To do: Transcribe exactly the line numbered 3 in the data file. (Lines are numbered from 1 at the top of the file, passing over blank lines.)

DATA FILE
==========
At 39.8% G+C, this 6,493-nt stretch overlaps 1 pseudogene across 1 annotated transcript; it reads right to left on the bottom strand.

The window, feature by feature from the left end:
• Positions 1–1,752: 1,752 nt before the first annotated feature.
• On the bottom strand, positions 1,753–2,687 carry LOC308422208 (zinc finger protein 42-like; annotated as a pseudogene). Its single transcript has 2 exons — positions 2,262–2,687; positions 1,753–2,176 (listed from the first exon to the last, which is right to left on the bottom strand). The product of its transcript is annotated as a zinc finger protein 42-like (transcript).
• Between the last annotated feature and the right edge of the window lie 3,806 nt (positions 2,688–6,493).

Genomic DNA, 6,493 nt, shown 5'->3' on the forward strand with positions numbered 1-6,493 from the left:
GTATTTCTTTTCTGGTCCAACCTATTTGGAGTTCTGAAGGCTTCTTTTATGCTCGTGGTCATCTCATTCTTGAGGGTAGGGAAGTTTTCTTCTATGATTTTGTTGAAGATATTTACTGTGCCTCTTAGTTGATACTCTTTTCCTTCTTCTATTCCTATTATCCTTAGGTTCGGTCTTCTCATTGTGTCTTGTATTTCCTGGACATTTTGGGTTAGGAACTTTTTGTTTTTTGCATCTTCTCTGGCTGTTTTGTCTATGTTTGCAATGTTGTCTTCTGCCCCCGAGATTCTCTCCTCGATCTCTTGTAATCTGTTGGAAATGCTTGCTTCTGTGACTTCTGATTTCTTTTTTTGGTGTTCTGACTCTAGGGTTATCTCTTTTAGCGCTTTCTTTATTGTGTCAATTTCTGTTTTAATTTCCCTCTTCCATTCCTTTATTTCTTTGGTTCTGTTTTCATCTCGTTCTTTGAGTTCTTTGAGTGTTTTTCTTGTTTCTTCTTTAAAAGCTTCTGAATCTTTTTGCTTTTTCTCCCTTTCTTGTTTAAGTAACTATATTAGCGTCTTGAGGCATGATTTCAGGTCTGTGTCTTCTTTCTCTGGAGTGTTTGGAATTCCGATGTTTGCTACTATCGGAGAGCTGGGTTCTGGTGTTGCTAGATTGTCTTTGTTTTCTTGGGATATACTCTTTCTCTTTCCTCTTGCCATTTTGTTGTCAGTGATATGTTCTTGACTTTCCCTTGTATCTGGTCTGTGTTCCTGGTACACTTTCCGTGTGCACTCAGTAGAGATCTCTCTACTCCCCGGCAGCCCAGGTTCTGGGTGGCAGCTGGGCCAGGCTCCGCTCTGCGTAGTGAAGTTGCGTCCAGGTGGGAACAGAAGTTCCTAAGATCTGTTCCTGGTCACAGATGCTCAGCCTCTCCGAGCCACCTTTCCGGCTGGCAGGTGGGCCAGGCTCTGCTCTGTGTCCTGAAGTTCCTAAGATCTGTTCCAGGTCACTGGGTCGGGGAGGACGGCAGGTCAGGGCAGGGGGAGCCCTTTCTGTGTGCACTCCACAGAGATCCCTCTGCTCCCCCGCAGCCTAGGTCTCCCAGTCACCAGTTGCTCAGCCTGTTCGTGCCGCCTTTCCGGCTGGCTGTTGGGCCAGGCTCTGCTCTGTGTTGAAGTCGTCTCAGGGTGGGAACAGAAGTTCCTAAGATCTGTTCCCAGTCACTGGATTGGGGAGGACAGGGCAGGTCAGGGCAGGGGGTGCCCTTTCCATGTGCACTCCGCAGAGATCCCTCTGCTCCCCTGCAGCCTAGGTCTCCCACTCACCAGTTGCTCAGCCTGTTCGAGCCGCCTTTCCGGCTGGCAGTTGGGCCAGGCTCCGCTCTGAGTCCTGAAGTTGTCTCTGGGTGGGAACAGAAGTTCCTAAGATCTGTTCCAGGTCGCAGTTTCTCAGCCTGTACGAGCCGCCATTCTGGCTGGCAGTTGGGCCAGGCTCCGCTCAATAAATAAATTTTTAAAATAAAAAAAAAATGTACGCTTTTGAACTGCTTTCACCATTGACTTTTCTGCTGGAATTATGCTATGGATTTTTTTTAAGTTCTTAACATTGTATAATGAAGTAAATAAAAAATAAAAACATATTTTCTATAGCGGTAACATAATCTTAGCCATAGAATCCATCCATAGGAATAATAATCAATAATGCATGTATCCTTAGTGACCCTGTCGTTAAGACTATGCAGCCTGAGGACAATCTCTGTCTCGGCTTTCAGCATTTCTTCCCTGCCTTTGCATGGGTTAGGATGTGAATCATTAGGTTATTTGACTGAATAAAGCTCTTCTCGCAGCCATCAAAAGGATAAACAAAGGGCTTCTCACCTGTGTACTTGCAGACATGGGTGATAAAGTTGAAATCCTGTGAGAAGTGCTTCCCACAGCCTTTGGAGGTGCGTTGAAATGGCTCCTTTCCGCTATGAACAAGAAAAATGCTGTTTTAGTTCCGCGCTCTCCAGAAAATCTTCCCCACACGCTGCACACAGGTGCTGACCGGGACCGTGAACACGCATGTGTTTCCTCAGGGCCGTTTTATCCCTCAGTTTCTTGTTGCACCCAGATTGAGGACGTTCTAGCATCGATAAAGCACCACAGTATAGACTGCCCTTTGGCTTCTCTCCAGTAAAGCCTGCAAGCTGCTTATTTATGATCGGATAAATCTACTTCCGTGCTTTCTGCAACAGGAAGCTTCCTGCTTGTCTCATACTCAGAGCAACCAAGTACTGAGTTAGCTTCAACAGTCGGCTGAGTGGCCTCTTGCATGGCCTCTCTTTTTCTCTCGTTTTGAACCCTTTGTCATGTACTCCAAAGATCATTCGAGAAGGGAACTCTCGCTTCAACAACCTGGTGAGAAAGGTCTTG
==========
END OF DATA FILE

• Positions 1–1,752: 1,752 nt before the first annotated feature.